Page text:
But with the fashion system in flux, there are a few brands challenging the perceived notion that new product, and more of it, is top of a customer's wish-list. Chief among them are Sébastien Meyer and Arnaud Vaillant, LVMH prize finalists with their label Coperni Femme, which they put on hold to resurrect the space-age mid-century brand founded by André Courrèges, showing today in Paris. The Courrèges Spring/Summer 2016 show, Meyer and Vaillant's debut collection for the fashion house, was unorthodox in a number of ways: The French designers gave an introductory speech explaining that the show would feature no full looks, that only 15 items would be available (but in 15 variations of materials including suede and leather), and that a ribbed, knitted bodysuit would act as a canvas to the entire collection.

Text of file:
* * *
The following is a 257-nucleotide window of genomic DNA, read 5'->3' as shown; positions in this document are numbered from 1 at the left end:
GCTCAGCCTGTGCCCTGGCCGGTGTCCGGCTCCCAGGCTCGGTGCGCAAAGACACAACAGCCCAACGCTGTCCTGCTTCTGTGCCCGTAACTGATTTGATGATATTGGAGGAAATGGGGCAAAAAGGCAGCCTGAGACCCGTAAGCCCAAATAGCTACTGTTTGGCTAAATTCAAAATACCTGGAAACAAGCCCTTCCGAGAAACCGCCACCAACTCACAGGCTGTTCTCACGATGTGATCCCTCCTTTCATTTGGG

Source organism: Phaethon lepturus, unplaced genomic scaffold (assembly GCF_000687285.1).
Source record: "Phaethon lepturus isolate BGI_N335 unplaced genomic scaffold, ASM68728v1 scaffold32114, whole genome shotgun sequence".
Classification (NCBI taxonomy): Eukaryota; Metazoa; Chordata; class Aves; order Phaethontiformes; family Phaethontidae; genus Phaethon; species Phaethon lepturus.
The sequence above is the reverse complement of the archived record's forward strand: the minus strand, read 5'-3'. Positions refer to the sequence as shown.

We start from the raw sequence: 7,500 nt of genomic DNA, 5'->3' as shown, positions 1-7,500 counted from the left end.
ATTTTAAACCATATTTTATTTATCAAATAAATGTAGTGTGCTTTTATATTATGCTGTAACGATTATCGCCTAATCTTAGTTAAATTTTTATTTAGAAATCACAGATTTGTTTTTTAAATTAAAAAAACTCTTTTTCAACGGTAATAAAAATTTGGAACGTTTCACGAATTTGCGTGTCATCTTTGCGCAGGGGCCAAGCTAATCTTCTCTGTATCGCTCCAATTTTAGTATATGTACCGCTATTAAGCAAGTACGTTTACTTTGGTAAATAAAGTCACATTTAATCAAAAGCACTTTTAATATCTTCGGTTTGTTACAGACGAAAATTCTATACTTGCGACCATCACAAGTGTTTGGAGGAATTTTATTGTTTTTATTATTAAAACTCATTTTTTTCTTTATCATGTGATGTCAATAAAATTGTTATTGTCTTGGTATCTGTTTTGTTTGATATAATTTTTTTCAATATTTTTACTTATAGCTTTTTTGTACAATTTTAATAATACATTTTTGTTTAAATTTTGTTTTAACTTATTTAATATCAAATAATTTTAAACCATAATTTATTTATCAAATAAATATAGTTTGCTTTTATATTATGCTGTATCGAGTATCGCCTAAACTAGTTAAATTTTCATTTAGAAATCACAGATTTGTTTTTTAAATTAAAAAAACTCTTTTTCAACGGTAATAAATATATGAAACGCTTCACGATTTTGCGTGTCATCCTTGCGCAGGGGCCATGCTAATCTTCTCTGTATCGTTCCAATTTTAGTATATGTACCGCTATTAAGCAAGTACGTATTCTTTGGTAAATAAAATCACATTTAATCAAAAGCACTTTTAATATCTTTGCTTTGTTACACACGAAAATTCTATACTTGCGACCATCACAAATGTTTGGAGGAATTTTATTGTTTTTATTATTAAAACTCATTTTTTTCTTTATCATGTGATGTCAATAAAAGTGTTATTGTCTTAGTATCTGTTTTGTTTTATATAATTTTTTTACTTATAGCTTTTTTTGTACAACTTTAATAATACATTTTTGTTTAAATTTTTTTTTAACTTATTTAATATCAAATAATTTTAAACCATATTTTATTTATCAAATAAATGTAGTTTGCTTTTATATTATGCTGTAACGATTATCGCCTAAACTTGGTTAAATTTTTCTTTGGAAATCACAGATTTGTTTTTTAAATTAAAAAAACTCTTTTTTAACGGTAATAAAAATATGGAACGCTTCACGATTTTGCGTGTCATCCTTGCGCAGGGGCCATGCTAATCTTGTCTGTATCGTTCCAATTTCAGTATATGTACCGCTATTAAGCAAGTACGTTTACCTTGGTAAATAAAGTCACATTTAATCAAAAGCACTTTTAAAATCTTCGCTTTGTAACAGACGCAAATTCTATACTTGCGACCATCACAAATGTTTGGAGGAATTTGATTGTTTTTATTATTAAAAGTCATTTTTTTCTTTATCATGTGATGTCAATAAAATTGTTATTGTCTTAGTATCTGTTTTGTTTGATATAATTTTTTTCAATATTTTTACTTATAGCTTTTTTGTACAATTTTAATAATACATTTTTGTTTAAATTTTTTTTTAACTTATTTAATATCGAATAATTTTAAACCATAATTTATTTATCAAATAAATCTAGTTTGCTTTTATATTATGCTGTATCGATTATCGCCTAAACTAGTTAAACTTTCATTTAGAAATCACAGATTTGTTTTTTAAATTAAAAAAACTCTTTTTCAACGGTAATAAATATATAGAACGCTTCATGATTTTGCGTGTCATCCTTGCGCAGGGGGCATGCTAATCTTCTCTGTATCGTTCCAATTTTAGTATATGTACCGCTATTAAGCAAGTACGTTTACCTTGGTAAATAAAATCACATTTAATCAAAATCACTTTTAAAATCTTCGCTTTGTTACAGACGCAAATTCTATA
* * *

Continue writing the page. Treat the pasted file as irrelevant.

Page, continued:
“We felt too much information and too many choices are major issues in a women’s life in 2016,” say Meyer and Vaillant. “The rhythm of the seasons is terrible for designers and the pressure to produce more and more, without taking the time to analyse ideas, is awful. When a design is beautiful, when it just works, why not make it evolve from season to season? Why not develop its lines and technical qualities, rather than starting everything from scratch? Less is more.”

Meyer and Vaillant identify ‘simplicity’ as the fundamental value of the brand. To drive home this idea, the Spring/Summer 2016 advertising campaign is devoid of clothes. It comes in three variations, each featuring a single word — ‘dress,’ ‘jacket,’ and ‘skirt’ — in bold, capitalised, sans serif type against a blank spread — simple, bold, but a big risk.